The basket of orchard fruit picture was right. People were very interested in the princess’s smile. They all thought the princess’s smile was very distinctive and exceedingly enigmatic.

“Why is she smiling mysteriously like that?” they would ask each other, although no-one knew the answer.

In fact the only secret behind the princess’s smile was the fact that she happened to have a very sweet tooth and so had a lollipop in her mouth. And when you smile with a lollipop in your cheek, then your smile is slightly different from your ordinary lollipop-free smile.

Anyway, sucking on lollipops for such a long time is really bad for the teeth. One day a dreadful thing happened: the princess came down with toothache and she couldn’t smile any more. In fact, forget the smile, the princess had such bad toothache that she burst into tears.

The museum director was called over straight away. The director looked at the miserable princess and said, “No-one will want to look at a face with that glum expression. The picture will be taken to the restoration department for urgent work.”

The restoration department is the part of a museum where old, damaged paintings are taken for repair. Working there was Jüri, who immediately realised what the trouble was.

“Open wide and say ‘aaa’!” he told the princess, and the princess did as she was asked. Now Jüri applied white paint to his brush and painted the princess’s damaged teeth back to health and whiteness. The princess’s toothache disappeared at a stroke.

“No more lollipops for you!” Jüri told her. “They damage your teeth. Much better to chew on an apple – fresh orchard fruit is very good for the teeth!”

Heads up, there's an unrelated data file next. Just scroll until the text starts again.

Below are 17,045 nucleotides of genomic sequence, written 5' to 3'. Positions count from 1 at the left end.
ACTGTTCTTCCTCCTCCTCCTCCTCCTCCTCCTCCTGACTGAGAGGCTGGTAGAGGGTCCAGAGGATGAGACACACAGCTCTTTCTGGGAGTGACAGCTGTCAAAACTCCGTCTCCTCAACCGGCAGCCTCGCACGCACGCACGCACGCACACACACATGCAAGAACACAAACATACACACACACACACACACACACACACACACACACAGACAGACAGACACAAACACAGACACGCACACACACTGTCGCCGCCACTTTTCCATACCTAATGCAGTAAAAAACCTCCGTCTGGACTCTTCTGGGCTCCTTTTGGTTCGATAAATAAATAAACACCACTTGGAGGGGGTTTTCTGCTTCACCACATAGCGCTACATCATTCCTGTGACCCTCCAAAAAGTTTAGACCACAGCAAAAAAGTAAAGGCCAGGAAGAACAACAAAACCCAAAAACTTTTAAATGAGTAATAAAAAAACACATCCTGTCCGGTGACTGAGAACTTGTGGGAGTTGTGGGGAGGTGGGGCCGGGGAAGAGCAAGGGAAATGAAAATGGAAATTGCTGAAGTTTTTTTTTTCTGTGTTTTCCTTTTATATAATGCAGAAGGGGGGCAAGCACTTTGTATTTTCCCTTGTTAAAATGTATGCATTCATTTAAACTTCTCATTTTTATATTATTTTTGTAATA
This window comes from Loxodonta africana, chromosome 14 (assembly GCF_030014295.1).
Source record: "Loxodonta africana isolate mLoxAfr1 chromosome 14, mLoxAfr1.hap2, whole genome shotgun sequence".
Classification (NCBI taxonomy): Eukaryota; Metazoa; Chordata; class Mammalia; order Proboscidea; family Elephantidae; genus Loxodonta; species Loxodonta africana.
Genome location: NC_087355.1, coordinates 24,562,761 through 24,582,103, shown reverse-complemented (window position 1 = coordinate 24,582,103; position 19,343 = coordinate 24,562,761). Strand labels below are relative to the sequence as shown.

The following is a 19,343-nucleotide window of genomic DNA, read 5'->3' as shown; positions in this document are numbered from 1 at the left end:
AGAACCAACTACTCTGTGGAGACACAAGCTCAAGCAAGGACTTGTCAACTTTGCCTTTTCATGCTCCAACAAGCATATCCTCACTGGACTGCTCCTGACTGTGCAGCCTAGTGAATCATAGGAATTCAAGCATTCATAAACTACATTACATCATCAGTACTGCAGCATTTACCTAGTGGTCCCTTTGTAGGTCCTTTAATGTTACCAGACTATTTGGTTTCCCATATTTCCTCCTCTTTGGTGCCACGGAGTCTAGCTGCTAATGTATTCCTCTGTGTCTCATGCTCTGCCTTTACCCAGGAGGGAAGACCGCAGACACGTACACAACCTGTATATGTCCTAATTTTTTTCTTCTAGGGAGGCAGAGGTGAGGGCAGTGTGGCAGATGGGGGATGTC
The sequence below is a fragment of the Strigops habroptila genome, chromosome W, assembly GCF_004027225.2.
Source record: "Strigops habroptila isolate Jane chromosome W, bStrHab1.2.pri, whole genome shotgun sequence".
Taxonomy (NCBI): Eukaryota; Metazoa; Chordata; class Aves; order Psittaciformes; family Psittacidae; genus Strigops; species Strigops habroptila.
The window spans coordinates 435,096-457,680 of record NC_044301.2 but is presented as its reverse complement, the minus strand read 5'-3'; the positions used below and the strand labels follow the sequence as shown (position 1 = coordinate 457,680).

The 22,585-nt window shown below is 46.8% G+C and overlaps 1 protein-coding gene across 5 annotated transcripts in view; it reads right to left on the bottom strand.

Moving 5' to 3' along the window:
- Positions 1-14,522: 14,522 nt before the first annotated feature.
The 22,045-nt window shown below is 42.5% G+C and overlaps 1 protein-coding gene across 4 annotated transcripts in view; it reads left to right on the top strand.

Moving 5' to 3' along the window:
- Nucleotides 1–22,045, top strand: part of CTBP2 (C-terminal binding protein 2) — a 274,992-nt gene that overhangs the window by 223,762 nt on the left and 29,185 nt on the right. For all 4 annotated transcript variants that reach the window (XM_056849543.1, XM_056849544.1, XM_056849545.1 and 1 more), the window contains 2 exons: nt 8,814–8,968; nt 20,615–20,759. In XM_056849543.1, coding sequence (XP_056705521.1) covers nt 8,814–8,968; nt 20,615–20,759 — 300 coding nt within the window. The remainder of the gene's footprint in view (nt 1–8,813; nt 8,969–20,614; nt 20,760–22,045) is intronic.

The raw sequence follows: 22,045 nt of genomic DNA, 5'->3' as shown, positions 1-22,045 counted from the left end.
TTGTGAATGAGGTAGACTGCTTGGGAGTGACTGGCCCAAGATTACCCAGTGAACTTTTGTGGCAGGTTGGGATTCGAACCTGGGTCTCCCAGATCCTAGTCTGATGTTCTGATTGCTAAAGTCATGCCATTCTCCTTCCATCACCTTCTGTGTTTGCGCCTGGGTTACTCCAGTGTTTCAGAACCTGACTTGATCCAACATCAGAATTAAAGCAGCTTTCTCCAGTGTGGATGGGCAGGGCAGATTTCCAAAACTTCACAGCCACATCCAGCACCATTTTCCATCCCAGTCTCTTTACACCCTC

The picture was put back on the wall and the princess ate not a single lollipop more. Admittedly, her smile was slightly different from what it had been before, but no-one noticed. Just as no-one noticed that with each passing day the orchard fruit picture next to it on the wall had one apple fewer.


The Princess And The Dark

Once upon a time there lived a princess who was afraid of the dark. Or rather, not the dark itself, but of the goblins who crept around in the shadow of darkness, spiteful, horrid creatures. When it was dark, no-one could be certain whether a goblin was lurking nearby.

The princess was so terribly afraid that one day she decided to ban the dark. She banned it from everywhere. The dark was banned from rooms and cinemas, potato cellars, mushroom cupboards and the night’s streets. It wasn’t even allowed under the bed.

Things now were very difficult for the dark. It had nowhere to go. As a last resort it went into hiding in the princess’s pocket and kept very quiet inside.

The princess was very content. Everywhere was light and bright. Not a single dark corner or opening anymore, and no terror of goblins.

But not everyone was pleased about the disappearance of the dark. The moon, for example. The moon just loved being in the dark, gleaming modestly. It couldn’t do that in the light.

So the moon followed the dark into the pocket.

It was unspeakably pleasant and spacious in the princess’s dark pocket, so the moon decided to invite his friends to visit. He found the princess’s phone in the pocket and phoned up the stars to ask them over for a cup of tea. And then he rang the owl and the moth and the bat and invited them over too.